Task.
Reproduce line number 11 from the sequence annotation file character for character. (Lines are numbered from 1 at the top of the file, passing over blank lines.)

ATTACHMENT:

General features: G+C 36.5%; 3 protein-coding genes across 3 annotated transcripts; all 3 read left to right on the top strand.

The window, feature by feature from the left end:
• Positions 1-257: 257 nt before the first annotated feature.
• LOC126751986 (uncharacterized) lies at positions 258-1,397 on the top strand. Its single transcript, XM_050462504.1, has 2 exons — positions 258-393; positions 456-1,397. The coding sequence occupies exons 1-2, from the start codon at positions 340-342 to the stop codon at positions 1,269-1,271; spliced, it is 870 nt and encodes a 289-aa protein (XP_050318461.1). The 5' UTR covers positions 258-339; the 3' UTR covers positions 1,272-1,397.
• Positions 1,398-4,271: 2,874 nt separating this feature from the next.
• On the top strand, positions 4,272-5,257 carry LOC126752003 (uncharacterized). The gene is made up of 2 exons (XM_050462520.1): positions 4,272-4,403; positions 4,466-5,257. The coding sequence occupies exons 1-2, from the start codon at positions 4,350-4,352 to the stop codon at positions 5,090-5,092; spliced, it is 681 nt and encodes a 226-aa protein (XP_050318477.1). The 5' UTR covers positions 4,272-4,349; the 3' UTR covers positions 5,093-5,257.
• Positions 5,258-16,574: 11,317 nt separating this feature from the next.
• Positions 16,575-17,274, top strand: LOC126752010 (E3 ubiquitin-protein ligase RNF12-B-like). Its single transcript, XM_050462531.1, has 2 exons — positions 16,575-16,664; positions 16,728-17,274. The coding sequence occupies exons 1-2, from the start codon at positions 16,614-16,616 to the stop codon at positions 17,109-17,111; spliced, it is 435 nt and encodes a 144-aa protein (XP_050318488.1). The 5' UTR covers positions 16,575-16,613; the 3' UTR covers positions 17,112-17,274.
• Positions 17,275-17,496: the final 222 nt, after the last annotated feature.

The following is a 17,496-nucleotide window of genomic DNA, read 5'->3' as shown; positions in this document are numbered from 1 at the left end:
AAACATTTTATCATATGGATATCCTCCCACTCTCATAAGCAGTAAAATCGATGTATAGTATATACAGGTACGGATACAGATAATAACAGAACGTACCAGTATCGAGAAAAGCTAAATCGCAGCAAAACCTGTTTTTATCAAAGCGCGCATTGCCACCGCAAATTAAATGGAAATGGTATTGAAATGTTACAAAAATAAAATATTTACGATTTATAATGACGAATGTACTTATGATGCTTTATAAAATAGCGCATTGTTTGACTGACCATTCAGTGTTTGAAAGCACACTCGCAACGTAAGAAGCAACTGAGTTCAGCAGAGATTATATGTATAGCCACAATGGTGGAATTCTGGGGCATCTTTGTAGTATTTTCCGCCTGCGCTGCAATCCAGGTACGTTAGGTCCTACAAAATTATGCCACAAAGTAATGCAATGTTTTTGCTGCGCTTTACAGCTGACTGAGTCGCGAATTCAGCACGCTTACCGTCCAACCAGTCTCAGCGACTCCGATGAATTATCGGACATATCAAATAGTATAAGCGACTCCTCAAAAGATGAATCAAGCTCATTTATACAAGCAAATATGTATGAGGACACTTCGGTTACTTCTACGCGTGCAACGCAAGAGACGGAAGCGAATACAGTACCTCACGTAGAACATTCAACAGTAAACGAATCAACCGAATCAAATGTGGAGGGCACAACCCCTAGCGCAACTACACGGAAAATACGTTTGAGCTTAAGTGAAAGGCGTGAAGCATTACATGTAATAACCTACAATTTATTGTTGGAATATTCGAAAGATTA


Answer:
AAACATTTTATCATATGGATATCCTCCCACTCTCATAAGCAGTAAAATCGATGTATAGTATATACAGGTACGGATACAGATAATAACAGAACGTACCAGTATCGAGAAAAGCTAAATCGCAGCAAAACCTGTTTTTATCAAAGCGCGCATTGCCACCGCAAATTAAATGGAAATGGTATTGAAATGTTACAAAAATAAAATATTTACGATTTATAATGACGAATGTACTTATGATGCTTTATAAAATAGCGCATTGTTTGACTGACCATTCAGTGTTTGAAAGCACACTCGCAACGTAAGAAGCAACTGAGTTCAGCAGAGATTATATGTATAGCCACAATGGTGGAATTCTGGGGCATCTTTGTAGTATTTTCCGCCTGCGCTGCAATCCAGGTACGTTAGGTCCTACAAAATTATGCCACAAAGTAATGCAATGTTTTTGCTGCGCTTTACAGCTGACTGAGTCGCGAATTCAGCACGCTTACCGTCCAACCAGTCTCAGCGACTCCGATGAATTATCGGACATATCAAATAGTATAAGCGACTCCTCAAAAGATGAATCAAGCTCATTTATACAAGCAAATATGTATGAGGACACTTCGGTTACTTCTACGCGTGCAACGCAAGAGACGGAAGCGAATACAGTACCTCACGTAGAACATTCAACAGTAAACGAATCAACCGAATCAAATGTGGAGGGCACAACCCCTAGCGCAACTACACGGAAAATACGTTTGAGCTTAAGTGAAAGGCGTGAAGCATTACATGTAATAACCTACAATTTATTGTTGGAATATTCGAAAGATTA